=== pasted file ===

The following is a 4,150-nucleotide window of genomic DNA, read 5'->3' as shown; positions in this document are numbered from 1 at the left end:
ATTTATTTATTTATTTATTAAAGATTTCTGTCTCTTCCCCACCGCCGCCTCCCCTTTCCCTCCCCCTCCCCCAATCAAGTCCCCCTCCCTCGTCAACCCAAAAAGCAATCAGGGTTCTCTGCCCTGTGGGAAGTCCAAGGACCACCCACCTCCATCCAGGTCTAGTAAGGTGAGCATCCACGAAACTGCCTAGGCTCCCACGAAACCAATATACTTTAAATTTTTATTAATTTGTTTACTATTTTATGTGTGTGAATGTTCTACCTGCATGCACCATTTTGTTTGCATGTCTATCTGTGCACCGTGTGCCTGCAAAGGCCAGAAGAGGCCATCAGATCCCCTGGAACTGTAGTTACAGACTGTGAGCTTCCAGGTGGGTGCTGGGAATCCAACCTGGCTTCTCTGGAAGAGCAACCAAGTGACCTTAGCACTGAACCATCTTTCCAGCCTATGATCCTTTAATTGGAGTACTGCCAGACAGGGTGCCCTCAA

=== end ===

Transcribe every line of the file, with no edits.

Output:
The following is a 4,150-nucleotide window of genomic DNA, read 5'->3' as shown; positions in this document are numbered from 1 at the left end:
ATTTATTTATTTATTTATTAAAGATTTCTGTCTCTTCCCCACCGCCGCCTCCCCTTTCCCTCCCCCTCCCCCAATCAAGTCCCCCTCCCTCGTCAACCCAAAAAGCAATCAGGGTTCTCTGCCCTGTGGGAAGTCCAAGGACCACCCACCTCCATCCAGGTCTAGTAAGGTGAGCATCCACGAAACTGCCTAGGCTCCCACGAAACCAATATACTTTAAATTTTTATTAATTTGTTTACTATTTTATGTGTGTGAATGTTCTACCTGCATGCACCATTTTGTTTGCATGTCTATCTGTGCACCGTGTGCCTGCAAAGGCCAGAAGAGGCCATCAGATCCCCTGGAACTGTAGTTACAGACTGTGAGCTTCCAGGTGGGTGCTGGGAATCCAACCTGGCTTCTCTGGAAGAGCAACCAAGTGACCTTAGCACTGAACCATCTTTCCAGCCTATGATCCTTTAATTGGAGTACTGCCAGACAGGGTGCCCTCAA